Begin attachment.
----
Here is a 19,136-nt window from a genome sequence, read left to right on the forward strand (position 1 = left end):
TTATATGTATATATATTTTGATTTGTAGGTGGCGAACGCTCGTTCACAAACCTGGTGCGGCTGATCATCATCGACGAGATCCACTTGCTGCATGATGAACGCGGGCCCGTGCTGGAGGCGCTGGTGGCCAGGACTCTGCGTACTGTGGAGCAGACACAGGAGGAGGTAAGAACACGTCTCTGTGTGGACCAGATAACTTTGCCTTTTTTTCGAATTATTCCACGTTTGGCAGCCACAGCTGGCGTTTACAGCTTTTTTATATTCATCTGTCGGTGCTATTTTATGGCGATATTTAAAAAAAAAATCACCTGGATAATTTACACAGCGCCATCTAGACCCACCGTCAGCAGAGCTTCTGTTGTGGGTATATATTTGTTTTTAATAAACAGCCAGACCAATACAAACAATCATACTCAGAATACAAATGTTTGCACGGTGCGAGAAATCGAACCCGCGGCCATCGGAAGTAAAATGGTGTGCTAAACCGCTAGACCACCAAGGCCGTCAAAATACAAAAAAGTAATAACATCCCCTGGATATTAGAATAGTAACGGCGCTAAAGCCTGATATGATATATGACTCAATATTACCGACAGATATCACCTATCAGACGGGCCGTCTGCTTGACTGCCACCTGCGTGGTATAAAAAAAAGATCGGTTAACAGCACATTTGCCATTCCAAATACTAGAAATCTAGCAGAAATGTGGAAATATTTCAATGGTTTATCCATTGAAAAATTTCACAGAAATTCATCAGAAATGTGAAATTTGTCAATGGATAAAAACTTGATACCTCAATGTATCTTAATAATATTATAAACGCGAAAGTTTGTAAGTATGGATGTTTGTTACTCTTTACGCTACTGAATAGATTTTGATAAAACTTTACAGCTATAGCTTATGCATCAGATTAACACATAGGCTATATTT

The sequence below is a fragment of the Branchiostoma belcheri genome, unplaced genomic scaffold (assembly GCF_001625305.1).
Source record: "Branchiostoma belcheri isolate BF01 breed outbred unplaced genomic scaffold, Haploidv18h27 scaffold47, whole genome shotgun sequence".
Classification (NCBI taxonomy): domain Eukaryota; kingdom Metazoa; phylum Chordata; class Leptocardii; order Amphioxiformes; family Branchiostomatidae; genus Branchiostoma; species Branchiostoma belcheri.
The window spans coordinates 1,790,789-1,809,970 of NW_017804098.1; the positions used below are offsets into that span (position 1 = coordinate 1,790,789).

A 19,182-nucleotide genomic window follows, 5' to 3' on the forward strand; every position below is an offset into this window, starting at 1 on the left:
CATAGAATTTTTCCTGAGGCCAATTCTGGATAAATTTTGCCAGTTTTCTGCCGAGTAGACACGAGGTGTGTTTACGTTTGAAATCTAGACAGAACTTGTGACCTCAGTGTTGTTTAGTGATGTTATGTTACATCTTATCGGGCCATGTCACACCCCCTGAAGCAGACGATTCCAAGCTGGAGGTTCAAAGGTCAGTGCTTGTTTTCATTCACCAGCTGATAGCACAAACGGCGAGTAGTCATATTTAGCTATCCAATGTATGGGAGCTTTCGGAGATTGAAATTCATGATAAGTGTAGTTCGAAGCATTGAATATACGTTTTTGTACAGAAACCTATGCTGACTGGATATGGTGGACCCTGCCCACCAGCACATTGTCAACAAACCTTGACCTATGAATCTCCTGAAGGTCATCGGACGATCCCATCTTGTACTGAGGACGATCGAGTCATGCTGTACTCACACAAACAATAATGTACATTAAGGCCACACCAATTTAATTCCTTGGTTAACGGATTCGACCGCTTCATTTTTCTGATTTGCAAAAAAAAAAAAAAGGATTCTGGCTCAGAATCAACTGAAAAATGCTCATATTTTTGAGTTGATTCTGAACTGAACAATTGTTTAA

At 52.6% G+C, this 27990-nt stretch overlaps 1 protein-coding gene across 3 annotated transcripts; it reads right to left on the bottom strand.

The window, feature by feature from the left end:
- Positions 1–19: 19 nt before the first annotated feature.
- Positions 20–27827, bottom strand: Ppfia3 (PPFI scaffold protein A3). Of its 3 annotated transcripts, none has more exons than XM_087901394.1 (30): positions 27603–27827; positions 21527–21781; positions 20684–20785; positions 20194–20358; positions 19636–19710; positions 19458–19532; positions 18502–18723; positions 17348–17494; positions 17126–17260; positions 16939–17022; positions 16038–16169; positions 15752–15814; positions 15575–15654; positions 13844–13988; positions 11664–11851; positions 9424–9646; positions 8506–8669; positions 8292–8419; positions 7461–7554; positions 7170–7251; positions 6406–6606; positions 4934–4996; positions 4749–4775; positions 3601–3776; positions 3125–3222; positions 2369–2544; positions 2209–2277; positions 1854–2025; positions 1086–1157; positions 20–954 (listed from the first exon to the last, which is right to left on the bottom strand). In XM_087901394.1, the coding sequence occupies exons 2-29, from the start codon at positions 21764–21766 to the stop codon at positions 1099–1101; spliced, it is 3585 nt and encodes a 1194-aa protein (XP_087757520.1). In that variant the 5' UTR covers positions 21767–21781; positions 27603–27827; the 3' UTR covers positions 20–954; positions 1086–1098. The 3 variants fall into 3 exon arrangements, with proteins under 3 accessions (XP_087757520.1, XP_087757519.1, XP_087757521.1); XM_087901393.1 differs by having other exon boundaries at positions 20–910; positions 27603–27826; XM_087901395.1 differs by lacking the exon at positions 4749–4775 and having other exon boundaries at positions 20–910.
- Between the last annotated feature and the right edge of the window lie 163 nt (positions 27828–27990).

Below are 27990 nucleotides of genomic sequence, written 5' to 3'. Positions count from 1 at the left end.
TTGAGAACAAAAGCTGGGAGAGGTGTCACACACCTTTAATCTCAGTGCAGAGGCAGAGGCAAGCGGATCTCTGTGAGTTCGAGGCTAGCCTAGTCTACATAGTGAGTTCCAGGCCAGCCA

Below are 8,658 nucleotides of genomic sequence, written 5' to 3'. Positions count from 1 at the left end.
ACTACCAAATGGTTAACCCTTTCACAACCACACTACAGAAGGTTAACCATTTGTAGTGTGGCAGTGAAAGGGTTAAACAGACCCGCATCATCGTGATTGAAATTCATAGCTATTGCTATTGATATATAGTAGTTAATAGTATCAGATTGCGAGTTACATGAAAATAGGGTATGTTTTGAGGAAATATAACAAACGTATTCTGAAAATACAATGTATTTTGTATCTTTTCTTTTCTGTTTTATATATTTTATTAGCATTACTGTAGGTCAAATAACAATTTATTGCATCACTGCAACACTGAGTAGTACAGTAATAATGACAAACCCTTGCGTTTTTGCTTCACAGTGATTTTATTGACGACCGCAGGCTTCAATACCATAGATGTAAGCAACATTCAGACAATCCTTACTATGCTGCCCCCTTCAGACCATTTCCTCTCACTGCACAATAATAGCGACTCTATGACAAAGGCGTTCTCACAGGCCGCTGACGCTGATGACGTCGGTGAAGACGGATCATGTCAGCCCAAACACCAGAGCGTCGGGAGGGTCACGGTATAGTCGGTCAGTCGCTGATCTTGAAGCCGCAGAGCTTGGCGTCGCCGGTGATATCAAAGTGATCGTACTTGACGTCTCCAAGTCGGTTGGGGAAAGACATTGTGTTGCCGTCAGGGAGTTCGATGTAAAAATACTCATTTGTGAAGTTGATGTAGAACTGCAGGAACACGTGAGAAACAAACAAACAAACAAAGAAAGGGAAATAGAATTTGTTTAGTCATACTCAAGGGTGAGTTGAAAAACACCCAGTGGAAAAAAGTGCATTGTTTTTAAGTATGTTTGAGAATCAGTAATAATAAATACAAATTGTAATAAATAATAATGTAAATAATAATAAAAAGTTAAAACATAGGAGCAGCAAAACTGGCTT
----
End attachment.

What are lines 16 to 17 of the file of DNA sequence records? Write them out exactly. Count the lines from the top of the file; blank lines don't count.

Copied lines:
Below are 8,658 nucleotides of genomic sequence, written 5' to 3'. Positions count from 1 at the left end.
ACTACCAAATGGTTAACCCTTTCACAACCACACTACAGAAGGTTAACCATTTGTAGTGTGGCAGTGAAAGGGTTAAACAGACCCGCATCATCGTGATTGAAATTCATAGCTATTGCTATTGATATATAGTAGTTAATAGTATCAGATTGCGAGTTACATGAAAATAGGGTATGTTTTGAGGAAATATAACAAACGTATTCTGAAAATACAATGTATTTTGTATCTTTTCTTTTCTGTTTTATATATTTTATTAGCATTACTGTAGGTCAAATAACAATTTATTGCATCACTGCAACACTGAGTAGTACAGTAATAATGACAAACCCTTGCGTTTTTGCTTCACAGTGATTTTATTGACGACCGCAGGCTTCAATACCATAGATGTAAGCAACATTCAGACAATCCTTACTATGCTGCCCCCTTCAGACCATTTCCTCTCACTGCACAATAATAGCGACTCTATGACAAAGGCGTTCTCACAGGCCGCTGACGCTGATGACGTCGGTGAAGACGGATCATGTCAGCCCAAACACCAGAGCGTCGGGAGGGTCACGGTATAGTCGGTCAGTCGCTGATCTTGAAGCCGCAGAGCTTGGCGTCGCCGGTGATATCAAAGTGATCGTACTTGACGTCTCCAAGTCGGTTGGGGAAAGACATTGTGTTGCCGTCAGGGAGTTCGATGTAAAAATACTCATTTGTGAAGTTGATGTAGAACTGCAGGAACACGTGAGAAACAAACAAACAAACAAAGAAAGGGAAATAGAATTTGTTTAGTCATACTCAAGGGTGAGTTGAAAAACACCCAGTGGAAAAAAGTGCATTGTTTTTAAGTATGTTTGAGAATCAGTAATAATAAATACAAATTGTAATAAATAATAATGTAAATAATAATAAAAAGTTAAAACATAGGAGCAGCAAAACTGGCTT